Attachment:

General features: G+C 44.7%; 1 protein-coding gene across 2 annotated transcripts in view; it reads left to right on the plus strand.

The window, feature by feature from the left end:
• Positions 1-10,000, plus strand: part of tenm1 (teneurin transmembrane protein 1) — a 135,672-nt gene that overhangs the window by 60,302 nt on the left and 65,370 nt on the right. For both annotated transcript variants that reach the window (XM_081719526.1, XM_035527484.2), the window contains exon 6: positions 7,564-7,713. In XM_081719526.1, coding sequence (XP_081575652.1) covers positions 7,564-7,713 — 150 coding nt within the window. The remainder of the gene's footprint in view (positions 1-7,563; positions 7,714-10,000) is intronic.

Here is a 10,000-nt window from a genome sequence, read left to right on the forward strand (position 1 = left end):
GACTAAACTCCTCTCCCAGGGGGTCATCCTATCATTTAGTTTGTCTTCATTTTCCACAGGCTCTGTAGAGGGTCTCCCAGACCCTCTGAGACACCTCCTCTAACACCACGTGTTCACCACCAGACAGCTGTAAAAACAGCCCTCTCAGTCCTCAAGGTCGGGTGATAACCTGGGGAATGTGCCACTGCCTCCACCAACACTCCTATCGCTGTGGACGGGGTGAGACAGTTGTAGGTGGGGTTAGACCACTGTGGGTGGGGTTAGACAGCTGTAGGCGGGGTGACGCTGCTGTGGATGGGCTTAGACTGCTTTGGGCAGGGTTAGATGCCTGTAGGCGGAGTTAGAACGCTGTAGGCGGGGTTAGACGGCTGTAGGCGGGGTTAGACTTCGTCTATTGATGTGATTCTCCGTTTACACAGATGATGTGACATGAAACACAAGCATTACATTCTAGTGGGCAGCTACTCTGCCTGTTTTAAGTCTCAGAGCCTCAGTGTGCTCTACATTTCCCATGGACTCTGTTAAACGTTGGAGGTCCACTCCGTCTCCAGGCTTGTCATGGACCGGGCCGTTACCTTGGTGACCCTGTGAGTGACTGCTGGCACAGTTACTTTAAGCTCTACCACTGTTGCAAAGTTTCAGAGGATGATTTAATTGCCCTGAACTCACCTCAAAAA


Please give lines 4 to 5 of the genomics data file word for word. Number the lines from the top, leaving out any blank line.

Here is a 10,000-nt window from a genome sequence, read left to right on the forward strand (position 1 = left end):
GACTAAACTCCTCTCCCAGGGGGTCATCCTATCATTTAGTTTGTCTTCATTTTCCACAGGCTCTGTAGAGGGTCTCCCAGACCCTCTGAGACACCTCCTCTAACACCACGTGTTCACCACCAGACAGCTGTAAAAACAGCCCTCTCAGTCCTCAAGGTCGGGTGATAACCTGGGGAATGTGCCACTGCCTCCACCAACACTCCTATCGCTGTGGACGGGGTGAGACAGTTGTAGGTGGGGTTAGACCACTGTGGGTGGGGTTAGACAGCTGTAGGCGGGGTGACGCTGCTGTGGATGGGCTTAGACTGCTTTGGGCAGGGTTAGATGCCTGTAGGCGGAGTTAGAACGCTGTAGGCGGGGTTAGACGGCTGTAGGCGGGGTTAGACTTCGTCTATTGATGTGATTCTCCGTTTACACAGATGATGTGACATGAAACACAAGCATTACATTCTAGTGGGCAGCTACTCTGCCTGTTTTAAGTCTCAGAGCCTCAGTGTGCTCTACATTTCCCATGGACTCTGTTAAACGTTGGAGGTCCACTCCGTCTCCAGGCTTGTCATGGACCGGGCCGTTACCTTGGTGACCCTGTGAGTGACTGCTGGCACAGTTACTTTAAGCTCTACCACTGTTGCAAAGTTTCAGAGGATGATTTAATTGCCCTGAACTCACCTCAAAAA